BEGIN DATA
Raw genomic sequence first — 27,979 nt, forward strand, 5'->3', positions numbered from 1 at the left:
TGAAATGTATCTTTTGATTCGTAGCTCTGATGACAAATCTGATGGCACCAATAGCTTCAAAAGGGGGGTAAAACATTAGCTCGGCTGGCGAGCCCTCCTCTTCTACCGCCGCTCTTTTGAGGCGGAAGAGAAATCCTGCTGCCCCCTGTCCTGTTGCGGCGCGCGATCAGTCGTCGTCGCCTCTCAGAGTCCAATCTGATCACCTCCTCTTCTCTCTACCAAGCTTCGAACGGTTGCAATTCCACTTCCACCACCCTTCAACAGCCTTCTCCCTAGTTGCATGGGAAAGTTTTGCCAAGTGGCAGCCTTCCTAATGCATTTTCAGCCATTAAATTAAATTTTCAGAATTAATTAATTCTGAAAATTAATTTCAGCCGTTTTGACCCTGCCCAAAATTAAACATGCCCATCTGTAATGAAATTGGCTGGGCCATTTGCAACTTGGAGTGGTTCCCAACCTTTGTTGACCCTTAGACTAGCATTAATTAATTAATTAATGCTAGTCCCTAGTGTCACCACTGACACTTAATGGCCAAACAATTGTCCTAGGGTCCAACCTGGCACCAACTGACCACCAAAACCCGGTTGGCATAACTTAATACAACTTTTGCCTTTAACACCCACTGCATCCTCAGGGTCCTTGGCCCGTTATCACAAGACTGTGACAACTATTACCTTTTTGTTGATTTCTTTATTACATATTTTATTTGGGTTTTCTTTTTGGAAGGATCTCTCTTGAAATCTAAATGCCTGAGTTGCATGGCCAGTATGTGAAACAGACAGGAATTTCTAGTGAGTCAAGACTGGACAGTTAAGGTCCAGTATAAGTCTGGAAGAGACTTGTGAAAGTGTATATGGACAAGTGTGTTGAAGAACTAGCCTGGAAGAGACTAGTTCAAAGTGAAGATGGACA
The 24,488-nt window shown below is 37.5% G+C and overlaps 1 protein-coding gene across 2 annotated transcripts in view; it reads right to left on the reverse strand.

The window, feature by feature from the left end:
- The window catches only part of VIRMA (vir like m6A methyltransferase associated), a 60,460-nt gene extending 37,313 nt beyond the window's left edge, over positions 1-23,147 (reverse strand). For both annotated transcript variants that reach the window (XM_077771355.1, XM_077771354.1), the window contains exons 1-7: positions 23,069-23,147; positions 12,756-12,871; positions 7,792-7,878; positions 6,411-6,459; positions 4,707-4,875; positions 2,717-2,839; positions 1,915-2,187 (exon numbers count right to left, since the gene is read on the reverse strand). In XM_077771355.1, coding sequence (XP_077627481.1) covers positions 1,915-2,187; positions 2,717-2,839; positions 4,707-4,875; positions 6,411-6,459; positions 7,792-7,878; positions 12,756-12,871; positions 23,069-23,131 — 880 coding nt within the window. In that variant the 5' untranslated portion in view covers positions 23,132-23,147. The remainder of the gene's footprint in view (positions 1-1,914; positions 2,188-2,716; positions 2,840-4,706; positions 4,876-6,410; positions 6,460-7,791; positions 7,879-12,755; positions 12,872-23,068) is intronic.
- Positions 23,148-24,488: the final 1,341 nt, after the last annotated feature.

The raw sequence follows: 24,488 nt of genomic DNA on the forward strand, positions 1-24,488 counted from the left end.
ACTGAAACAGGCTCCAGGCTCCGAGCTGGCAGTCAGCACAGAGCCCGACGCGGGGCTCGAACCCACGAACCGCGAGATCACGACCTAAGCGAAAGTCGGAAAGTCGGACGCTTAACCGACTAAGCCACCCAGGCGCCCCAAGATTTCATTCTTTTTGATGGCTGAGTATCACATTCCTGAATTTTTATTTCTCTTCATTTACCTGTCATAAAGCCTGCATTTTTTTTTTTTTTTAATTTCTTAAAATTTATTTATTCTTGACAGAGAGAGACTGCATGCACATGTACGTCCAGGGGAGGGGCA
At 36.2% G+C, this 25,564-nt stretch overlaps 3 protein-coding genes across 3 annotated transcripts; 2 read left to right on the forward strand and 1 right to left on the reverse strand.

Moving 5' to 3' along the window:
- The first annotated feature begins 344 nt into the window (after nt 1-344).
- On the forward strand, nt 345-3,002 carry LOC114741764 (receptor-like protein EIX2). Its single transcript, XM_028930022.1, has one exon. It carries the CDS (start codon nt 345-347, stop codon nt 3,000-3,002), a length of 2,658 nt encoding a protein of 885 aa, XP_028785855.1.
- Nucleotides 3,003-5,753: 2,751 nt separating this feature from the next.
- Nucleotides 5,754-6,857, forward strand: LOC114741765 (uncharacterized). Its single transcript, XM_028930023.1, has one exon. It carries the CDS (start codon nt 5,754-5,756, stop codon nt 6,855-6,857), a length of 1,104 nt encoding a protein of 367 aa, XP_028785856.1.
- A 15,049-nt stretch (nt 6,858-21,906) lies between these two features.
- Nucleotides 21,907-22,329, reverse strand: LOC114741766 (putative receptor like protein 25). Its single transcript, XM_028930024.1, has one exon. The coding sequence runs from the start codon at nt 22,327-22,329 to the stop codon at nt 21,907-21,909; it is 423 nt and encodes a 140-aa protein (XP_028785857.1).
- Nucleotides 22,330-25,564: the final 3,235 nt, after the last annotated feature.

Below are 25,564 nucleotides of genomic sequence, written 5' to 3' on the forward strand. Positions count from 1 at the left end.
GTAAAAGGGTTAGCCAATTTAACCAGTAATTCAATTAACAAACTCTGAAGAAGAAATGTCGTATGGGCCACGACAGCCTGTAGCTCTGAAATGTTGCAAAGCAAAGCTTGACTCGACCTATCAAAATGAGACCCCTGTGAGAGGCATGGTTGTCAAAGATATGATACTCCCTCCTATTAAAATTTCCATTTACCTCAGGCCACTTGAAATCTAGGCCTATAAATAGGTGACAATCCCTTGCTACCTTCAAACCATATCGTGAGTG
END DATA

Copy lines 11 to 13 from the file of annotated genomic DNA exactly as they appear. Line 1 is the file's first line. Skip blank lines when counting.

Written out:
- The first annotated feature begins 344 nt into the window (after nt 1-344).
- On the forward strand, nt 345-3,002 carry LOC114741764 (receptor-like protein EIX2). Its single transcript, XM_028930022.1, has one exon. It carries the CDS (start codon nt 345-347, stop codon nt 3,000-3,002), a length of 2,658 nt encoding a protein of 885 aa, XP_028785855.1.
- Nucleotides 3,003-5,753: 2,751 nt separating this feature from the next.